I plan on adding a Cat 6 network in my single-story detached home. It would consist of home runs from each of the 3 bedrooms + TV room to a central patch panel in the garage, which is close to the center of the home. The cat 6 cable runs will follow the existing runs for cable tv (coax) in each room. i plan on replacing the existing coax faceplates with keystone faceplates with coax & cat6 keystone jacks.

Since the network cable will be run in the walls and the attic, would code dictate that I use riser (CMR) or plenum (CMP) rated cables or will general purpose (CM) Category 6 cable suffice?

If it matters in regards to the electrical code, home is located in Calfornia (SF Bay Area) & was built in 2003.

  • 3
    CAT6 cable runs such low voltage (2.5 volts peak). If it were me I wouldn't worry too much about code for my own residence. If you are worried, I'd follow guidelines for copper telephone knowing that POTS lines have a lot more voltage than CAT6 you should be safe.
    – used2could
    May 16, 2012 at 14:10
  • 2
    I'm sure you have already done this, but I like to remind people that are about to run their own network cable to first check to see if a newer wireless network is good enough. It often is.
    – DA01
    May 16, 2012 at 16:54
  • @DA01 thanks, yep i have tried both wifi bridges/extenders and powerline. just can't get enough bandwidth with either. Eg. with powerline (HomePlug AV) I benchmarked at only 5Mbps sustained throughput & WiFi was too bursty. I am using MoCA adapters now, and am getting 90Mbps sustained throughput which is much nicer, but now need to integrate PoE devices into the network, so figured it's time to hardwire.
    – funkadelic
    May 16, 2012 at 23:54
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    @used2could The code requirements for cable ratings isn't only about voltage. Flammability and their ability to spread flame and produce noxious gases is also a key factor. That is why there are different classes for plenums, risers, etc.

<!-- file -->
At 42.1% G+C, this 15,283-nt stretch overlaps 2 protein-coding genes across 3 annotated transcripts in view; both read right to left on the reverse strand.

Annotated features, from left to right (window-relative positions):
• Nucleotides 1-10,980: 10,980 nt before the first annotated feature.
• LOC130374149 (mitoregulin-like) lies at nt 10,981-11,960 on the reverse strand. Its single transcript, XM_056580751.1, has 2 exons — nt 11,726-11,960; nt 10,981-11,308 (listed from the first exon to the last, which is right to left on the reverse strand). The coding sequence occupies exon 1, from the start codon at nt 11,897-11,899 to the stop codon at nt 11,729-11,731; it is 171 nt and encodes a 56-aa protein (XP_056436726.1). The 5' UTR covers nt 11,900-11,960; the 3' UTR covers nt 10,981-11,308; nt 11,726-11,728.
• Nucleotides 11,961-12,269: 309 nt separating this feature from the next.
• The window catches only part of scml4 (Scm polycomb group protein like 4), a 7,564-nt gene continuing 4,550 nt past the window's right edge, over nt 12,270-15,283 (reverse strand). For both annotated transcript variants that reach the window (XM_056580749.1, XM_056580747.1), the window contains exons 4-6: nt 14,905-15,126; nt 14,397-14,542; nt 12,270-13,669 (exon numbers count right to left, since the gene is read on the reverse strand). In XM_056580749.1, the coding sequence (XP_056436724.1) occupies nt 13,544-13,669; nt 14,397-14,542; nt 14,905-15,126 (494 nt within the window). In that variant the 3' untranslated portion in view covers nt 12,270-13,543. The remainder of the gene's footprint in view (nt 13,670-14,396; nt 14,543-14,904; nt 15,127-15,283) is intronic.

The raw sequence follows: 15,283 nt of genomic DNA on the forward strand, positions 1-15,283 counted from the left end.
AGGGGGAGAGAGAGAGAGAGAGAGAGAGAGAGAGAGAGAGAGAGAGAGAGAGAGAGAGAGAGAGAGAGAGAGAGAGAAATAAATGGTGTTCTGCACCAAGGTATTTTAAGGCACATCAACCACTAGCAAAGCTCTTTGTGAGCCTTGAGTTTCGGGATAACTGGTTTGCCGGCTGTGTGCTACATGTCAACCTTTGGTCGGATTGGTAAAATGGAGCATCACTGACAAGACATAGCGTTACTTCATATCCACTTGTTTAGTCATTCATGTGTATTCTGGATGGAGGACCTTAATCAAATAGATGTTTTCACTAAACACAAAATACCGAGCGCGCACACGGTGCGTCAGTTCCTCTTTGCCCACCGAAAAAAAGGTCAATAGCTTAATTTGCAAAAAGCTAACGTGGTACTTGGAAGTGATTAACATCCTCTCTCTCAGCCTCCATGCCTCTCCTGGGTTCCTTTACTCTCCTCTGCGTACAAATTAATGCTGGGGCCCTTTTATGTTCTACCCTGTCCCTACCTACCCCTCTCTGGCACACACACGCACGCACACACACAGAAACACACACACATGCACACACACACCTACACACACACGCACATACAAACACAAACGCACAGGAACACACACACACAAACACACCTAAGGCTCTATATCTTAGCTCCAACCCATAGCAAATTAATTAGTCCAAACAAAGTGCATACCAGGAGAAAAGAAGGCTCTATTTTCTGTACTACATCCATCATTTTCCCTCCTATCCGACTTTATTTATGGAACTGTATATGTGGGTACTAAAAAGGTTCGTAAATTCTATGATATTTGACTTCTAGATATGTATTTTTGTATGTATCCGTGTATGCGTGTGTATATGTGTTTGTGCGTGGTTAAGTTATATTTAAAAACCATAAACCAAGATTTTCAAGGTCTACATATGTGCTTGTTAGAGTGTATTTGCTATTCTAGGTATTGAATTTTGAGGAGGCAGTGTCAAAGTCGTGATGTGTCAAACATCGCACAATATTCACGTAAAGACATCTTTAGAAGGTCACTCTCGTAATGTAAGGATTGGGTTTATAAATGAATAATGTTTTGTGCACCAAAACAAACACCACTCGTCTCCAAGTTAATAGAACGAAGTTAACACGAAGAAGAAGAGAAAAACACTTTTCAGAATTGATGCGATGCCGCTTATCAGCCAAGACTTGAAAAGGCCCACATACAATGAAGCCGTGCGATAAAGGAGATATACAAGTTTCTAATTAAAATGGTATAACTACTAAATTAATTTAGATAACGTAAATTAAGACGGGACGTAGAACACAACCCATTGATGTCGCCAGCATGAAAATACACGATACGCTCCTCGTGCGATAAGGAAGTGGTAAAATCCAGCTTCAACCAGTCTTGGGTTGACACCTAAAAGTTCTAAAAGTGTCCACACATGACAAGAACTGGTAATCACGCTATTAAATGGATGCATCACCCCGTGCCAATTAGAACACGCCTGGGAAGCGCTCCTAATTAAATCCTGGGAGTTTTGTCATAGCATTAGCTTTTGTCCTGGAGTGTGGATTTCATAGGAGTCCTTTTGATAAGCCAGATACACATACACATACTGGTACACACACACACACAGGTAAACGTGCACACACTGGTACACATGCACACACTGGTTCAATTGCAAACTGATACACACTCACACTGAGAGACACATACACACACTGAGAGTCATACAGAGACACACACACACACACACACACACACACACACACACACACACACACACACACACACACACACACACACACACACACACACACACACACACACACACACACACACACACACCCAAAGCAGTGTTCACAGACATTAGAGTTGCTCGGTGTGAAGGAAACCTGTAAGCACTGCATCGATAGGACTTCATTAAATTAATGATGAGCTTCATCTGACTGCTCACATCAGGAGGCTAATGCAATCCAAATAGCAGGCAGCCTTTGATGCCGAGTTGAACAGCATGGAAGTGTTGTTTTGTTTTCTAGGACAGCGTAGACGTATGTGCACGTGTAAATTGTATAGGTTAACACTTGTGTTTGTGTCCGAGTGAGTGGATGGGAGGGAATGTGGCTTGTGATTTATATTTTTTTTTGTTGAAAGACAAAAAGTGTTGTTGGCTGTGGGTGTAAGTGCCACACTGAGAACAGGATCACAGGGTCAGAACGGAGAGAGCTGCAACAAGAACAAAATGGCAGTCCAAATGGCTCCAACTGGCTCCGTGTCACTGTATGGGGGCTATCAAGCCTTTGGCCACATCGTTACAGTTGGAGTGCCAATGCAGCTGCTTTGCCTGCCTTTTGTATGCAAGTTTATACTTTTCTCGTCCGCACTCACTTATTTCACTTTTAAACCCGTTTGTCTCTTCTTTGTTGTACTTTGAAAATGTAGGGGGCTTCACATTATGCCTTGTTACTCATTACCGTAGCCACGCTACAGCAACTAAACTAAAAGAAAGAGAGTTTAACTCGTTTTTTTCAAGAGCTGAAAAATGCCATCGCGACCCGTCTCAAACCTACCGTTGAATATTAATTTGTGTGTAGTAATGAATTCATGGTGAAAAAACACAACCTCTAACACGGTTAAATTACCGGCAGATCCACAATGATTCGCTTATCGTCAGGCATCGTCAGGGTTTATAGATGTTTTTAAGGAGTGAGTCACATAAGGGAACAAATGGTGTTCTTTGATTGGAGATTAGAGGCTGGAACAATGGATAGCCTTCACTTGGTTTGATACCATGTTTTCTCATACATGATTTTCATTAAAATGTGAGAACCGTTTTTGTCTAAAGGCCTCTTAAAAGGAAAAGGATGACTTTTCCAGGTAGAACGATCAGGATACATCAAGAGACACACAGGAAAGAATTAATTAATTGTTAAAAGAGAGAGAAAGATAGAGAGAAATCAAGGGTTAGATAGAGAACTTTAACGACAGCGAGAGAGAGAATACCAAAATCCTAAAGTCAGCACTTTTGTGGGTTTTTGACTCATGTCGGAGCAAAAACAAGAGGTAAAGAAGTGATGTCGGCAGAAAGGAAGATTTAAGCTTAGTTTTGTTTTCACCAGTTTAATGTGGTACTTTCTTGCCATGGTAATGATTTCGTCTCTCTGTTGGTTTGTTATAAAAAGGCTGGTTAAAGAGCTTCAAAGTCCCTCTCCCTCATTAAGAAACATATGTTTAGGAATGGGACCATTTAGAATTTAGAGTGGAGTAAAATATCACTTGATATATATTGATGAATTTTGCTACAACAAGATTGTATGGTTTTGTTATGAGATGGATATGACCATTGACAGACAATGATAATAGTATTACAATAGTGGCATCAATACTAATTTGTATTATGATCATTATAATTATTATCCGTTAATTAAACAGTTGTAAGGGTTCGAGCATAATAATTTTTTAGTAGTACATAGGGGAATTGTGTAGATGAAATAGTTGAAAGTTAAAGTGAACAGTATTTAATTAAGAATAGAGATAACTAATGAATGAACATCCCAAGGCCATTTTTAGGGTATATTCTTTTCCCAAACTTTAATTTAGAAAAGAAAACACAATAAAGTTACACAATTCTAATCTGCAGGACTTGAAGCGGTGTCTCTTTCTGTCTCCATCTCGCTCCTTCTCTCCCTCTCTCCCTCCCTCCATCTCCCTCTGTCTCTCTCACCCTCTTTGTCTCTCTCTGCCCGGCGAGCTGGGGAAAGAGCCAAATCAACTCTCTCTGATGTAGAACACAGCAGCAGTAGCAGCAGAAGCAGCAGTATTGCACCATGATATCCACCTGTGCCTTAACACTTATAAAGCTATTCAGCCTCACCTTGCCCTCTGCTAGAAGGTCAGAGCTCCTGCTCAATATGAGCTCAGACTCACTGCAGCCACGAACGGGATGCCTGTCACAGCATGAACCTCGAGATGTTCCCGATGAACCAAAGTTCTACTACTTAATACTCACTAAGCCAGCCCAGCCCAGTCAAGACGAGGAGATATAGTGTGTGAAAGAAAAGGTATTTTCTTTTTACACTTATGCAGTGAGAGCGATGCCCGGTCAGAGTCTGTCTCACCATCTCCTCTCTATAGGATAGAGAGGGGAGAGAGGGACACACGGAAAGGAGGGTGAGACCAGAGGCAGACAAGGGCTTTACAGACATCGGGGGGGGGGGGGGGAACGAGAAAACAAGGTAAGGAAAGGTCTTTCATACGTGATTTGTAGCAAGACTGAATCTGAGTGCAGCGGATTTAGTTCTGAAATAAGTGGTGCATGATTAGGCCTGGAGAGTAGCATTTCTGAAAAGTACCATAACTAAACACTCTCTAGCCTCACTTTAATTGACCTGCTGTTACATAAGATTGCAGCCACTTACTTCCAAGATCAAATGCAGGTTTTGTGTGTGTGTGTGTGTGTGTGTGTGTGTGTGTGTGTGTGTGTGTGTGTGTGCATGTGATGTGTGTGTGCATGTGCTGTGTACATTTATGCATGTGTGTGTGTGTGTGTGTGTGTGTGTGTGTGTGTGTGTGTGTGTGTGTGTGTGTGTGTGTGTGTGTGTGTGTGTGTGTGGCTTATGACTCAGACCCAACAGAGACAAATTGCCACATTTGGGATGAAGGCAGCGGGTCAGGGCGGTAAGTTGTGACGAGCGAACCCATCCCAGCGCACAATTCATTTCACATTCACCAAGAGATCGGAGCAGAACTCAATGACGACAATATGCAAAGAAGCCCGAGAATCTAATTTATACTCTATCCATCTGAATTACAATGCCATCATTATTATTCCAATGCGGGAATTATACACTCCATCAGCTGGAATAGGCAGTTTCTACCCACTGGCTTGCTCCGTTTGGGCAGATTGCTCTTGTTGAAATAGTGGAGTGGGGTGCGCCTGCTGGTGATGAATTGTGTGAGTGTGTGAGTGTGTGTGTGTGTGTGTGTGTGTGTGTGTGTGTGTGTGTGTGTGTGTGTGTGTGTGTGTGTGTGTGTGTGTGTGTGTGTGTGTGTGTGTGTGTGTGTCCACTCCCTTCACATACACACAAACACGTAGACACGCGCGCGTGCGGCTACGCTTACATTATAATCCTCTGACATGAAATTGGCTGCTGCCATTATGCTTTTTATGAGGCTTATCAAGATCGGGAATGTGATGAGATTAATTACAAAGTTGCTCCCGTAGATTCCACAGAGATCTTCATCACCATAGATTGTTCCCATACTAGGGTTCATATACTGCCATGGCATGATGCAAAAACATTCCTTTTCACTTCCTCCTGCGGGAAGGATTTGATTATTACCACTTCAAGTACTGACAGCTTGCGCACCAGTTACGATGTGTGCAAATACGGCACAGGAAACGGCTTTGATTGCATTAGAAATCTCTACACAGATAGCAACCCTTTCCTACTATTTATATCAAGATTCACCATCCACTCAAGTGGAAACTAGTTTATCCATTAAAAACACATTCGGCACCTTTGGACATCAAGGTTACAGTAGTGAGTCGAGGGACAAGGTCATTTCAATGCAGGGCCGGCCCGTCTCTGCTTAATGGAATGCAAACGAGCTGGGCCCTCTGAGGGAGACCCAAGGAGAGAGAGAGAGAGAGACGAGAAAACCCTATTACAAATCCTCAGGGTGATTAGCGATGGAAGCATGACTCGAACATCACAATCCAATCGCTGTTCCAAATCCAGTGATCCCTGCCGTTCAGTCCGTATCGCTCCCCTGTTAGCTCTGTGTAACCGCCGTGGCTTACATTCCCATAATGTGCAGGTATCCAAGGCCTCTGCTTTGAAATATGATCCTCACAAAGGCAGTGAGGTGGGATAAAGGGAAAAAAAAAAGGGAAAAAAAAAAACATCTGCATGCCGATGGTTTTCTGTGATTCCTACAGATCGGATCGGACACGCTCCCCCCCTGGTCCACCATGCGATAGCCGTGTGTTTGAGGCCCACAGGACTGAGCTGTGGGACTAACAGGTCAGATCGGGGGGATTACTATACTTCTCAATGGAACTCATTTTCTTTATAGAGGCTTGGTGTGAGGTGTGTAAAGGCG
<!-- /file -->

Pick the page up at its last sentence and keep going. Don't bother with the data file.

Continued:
– alx9r
    Aug 4, 2012 at 18:06

1 Answer 1


Since you are in a one-family dwelling, there is really only one important article to be aware of.

800.26 Spread of Fire or Products of Combustion. Installations of communications cables and communications raceways in hollow spaces, vertical shafts, and ventilation or air-handling ducts shall be made so that the possible spread of fire or products of combustion will not be substantially increased. Openings around penetrations of communications cables and communications raceways through fire-resistant-rated walls, partitions, floors, or ceilings shall be firestopped using approved methods to maintain the fire resistance rating.

FPN: Directories of electrical construction materials published by qualified testing laboratories contain many listing installation restrictions necessary to maintain the fireresistive rating of assemblies where penetrations or openings are made. Building codes also contain restrictions on membrane penetrations on opposite sides of a fire resistance–rated wall assembly. An example is the 600 mm (24 in.) minimum horizontal separation that usually applies between boxes installed on opposite sides of the wall. Assistance in complying with 800.26 can be found in building codes, fire resistance directories, and product listings.

In a one- or two-family dwelling, you can use general type cable (CM, CMG, CMX) anywhere other than where plenum cable is required.

800.154(B)(3) One- and Two-Family Dwellings. Type CM and CMX cable shall be permitted in one- and two-family dwellings.

Or, under carpets.

800.154(C)(6) Under Carpets. Type CMUC undercarpet communications wires and cables shall be permitted to be installed under carpet.

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